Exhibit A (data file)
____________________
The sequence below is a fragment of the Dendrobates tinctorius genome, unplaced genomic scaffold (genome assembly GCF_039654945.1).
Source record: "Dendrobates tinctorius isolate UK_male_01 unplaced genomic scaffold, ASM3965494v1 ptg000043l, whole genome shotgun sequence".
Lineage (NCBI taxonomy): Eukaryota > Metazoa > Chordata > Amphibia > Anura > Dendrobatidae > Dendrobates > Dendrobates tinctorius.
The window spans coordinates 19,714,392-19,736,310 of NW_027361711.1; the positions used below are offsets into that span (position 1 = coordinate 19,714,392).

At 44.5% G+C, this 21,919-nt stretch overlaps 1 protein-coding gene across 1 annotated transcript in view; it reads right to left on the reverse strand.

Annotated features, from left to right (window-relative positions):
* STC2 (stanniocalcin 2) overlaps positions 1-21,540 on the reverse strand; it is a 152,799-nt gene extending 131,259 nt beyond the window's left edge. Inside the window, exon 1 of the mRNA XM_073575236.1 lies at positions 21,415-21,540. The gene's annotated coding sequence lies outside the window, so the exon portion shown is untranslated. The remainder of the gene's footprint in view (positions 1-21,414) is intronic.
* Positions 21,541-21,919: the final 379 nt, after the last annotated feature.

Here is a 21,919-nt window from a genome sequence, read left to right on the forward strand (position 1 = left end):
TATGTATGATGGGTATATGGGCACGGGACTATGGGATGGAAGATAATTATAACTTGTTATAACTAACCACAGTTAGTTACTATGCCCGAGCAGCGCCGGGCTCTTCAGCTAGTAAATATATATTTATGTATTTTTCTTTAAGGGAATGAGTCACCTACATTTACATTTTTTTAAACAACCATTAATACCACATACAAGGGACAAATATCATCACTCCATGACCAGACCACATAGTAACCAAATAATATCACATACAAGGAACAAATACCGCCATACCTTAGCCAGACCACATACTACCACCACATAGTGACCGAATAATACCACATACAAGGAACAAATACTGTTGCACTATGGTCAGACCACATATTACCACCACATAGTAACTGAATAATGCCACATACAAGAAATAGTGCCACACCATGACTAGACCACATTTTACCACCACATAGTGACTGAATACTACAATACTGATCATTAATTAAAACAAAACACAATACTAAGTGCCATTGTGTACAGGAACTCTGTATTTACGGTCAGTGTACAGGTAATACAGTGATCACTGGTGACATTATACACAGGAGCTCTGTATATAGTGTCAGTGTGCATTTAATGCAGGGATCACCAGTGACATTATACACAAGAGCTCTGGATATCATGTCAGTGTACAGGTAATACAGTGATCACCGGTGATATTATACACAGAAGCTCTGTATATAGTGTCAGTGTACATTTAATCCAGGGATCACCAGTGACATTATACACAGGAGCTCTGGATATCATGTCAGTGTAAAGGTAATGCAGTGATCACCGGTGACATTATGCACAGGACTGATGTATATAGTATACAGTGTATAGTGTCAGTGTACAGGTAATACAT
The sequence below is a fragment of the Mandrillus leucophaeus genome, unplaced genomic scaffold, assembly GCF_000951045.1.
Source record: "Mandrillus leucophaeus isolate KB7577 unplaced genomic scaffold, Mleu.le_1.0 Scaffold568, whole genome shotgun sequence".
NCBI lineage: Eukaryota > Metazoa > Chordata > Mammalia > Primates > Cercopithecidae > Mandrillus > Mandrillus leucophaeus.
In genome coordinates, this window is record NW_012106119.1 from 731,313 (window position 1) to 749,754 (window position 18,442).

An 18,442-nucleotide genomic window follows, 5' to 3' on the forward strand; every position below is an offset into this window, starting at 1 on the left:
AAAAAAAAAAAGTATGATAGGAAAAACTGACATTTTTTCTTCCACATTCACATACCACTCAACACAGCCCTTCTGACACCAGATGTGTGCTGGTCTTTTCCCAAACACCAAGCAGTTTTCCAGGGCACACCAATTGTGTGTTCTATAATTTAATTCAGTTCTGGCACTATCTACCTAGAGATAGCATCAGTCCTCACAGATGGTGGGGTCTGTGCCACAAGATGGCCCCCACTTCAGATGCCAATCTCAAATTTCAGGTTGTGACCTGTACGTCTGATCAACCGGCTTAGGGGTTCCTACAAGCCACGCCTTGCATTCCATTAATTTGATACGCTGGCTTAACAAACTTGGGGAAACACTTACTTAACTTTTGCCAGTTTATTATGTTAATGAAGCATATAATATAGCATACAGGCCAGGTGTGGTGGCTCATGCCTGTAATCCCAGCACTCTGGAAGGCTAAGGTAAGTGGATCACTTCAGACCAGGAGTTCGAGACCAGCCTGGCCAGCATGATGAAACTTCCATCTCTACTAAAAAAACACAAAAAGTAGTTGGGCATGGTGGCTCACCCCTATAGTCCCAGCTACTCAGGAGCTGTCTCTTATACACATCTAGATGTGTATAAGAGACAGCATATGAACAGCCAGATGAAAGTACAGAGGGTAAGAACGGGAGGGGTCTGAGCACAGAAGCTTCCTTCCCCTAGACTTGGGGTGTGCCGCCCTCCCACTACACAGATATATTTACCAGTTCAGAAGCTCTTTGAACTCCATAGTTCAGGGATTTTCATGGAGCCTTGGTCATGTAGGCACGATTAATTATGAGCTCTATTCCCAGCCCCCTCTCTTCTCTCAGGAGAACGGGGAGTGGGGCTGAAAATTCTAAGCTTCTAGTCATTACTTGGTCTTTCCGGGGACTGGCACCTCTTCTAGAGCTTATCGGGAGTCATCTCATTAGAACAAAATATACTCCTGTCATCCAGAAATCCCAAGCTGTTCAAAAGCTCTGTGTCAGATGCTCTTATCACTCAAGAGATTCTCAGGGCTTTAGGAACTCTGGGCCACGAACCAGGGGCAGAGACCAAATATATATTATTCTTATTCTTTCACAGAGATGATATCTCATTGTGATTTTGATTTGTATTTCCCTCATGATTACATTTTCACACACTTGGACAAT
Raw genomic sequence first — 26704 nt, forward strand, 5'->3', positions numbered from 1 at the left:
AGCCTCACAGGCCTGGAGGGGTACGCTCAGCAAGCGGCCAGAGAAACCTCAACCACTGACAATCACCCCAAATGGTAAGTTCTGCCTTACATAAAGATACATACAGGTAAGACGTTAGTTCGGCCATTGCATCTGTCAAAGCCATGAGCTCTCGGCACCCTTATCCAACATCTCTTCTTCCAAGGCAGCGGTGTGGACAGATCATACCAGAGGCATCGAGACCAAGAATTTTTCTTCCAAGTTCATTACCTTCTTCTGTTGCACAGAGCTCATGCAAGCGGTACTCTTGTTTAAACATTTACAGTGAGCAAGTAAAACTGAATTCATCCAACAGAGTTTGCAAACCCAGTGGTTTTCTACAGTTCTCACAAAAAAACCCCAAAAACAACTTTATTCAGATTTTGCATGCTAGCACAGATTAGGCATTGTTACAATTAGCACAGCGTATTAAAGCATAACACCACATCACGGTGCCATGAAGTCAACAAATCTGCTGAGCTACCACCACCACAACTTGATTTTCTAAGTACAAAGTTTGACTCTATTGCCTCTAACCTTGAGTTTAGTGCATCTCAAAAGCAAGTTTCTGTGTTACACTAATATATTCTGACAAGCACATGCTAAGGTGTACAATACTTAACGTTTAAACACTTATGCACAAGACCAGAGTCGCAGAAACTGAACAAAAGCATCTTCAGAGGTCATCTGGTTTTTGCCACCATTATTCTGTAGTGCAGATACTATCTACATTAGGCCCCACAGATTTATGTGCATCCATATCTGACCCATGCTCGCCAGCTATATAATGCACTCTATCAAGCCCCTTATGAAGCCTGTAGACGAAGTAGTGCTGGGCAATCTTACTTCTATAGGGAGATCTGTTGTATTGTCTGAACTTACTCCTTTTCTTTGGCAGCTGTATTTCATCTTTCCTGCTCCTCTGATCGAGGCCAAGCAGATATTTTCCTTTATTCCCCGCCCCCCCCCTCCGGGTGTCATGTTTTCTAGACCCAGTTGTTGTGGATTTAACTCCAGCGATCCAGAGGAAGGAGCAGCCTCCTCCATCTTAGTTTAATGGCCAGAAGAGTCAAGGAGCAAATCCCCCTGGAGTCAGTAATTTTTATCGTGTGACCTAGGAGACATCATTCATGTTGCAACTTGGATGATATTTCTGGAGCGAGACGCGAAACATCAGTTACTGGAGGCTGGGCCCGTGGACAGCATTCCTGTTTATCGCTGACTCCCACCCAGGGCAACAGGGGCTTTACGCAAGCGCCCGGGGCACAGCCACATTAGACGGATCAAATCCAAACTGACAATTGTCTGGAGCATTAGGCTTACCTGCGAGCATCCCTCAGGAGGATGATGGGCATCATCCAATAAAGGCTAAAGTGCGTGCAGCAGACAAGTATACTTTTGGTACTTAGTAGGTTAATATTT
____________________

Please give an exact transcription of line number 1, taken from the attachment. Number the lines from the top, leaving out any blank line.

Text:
The sequence below is a fragment of the Dendrobates tinctorius genome, unplaced genomic scaffold (genome assembly GCF_039654945.1).